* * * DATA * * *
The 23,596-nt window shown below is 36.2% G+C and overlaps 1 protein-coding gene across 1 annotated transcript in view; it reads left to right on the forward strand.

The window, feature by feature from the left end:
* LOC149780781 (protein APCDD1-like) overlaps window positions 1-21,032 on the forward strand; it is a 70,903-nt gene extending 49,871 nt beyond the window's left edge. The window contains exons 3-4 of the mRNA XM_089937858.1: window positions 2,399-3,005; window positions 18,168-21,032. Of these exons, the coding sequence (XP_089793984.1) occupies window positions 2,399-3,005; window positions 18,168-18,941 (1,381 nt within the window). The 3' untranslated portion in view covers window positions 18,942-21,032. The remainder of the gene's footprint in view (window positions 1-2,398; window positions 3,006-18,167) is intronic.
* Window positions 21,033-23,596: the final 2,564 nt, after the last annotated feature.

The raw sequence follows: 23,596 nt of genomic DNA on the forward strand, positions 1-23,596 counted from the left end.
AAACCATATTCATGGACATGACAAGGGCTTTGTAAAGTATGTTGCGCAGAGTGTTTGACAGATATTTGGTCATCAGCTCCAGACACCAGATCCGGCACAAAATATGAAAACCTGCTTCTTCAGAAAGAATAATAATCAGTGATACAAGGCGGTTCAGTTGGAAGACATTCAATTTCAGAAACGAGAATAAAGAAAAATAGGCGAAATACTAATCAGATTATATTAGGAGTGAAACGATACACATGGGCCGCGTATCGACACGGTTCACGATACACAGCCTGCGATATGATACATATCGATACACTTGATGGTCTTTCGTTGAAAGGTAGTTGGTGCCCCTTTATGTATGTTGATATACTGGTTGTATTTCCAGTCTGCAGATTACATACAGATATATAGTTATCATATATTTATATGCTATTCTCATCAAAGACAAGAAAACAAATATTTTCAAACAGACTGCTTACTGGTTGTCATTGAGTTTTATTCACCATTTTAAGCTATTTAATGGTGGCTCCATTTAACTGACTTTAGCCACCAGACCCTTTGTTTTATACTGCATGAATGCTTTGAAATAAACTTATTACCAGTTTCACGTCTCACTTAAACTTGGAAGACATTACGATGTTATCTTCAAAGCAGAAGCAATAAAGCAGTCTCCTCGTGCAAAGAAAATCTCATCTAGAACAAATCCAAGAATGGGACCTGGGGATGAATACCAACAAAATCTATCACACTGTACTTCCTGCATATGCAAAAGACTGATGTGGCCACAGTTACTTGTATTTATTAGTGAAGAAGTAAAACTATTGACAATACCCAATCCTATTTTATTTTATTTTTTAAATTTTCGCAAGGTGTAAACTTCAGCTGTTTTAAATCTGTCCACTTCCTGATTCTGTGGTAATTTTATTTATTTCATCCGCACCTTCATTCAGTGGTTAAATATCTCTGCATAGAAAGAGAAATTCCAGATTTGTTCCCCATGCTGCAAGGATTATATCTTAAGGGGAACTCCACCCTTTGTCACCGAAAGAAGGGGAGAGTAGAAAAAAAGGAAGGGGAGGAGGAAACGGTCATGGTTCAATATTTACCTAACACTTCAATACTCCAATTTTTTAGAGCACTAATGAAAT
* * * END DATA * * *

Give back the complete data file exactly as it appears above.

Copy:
The 23,596-nt window shown below is 36.2% G+C and overlaps 1 protein-coding gene across 1 annotated transcript in view; it reads left to right on the forward strand.

The window, feature by feature from the left end:
* LOC149780781 (protein APCDD1-like) overlaps window positions 1-21,032 on the forward strand; it is a 70,903-nt gene extending 49,871 nt beyond the window's left edge. The window contains exons 3-4 of the mRNA XM_089937858.1: window positions 2,399-3,005; window positions 18,168-21,032. Of these exons, the coding sequence (XP_089793984.1) occupies window positions 2,399-3,005; window positions 18,168-18,941 (1,381 nt within the window). The 3' untranslated portion in view covers window positions 18,942-21,032. The remainder of the gene's footprint in view (window positions 1-2,398; window positions 3,006-18,167) is intronic.
* Window positions 21,033-23,596: the final 2,564 nt, after the last annotated feature.

The raw sequence follows: 23,596 nt of genomic DNA on the forward strand, positions 1-23,596 counted from the left end.
AAACCATATTCATGGACATGACAAGGGCTTTGTAAAGTATGTTGCGCAGAGTGTTTGACAGATATTTGGTCATCAGCTCCAGACACCAGATCCGGCACAAAATATGAAAACCTGCTTCTTCAGAAAGAATAATAATCAGTGATACAAGGCGGTTCAGTTGGAAGACATTCAATTTCAGAAACGAGAATAAAGAAAAATAGGCGAAATACTAATCAGATTATATTAGGAGTGAAACGATACACATGGGCCGCGTATCGACACGGTTCACGATACACAGCCTGCGATATGATACATATCGATACACTTGATGGTCTTTCGTTGAAAGGTAGTTGGTGCCCCTTTATGTATGTTGATATACTGGTTGTATTTCCAGTCTGCAGATTACATACAGATATATAGTTATCATATATTTATATGCTATTCTCATCAAAGACAAGAAAACAAATATTTTCAAACAGACTGCTTACTGGTTGTCATTGAGTTTTATTCACCATTTTAAGCTATTTAATGGTGGCTCCATTTAACTGACTTTAGCCACCAGACCCTTTGTTTTATACTGCATGAATGCTTTGAAATAAACTTATTACCAGTTTCACGTCTCACTTAAACTTGGAAGACATTACGATGTTATCTTCAAAGCAGAAGCAATAAAGCAGTCTCCTCGTGCAAAGAAAATCTCATCTAGAACAAATCCAAGAATGGGACCTGGGGATGAATACCAACAAAATCTATCACACTGTACTTCCTGCATATGCAAAAGACTGATGTGGCCACAGTTACTTGTATTTATTAGTGAAGAAGTAAAACTATTGACAATACCCAATCCTATTTTATTTTATTTTTTAAATTTTCGCAAGGTGTAAACTTCAGCTGTTTTAAATCTGTCCACTTCCTGATTCTGTGGTAATTTTATTTATTTCATCCGCACCTTCATTCAGTGGTTAAATATCTCTGCATAGAAAGAGAAATTCCAGATTTGTTCCCCATGCTGCAAGGATTATATCTTAAGGGGAACTCCACCCTTTGTCACCGAAAGAAGGGGAGAGTAGAAAAAAAGGAAGGGGAGGAGGAAACGGTCATGGTTCAATATTTACCTAACACTTCAATACTCCAATTTTTTAGAGCACTAATGAAAT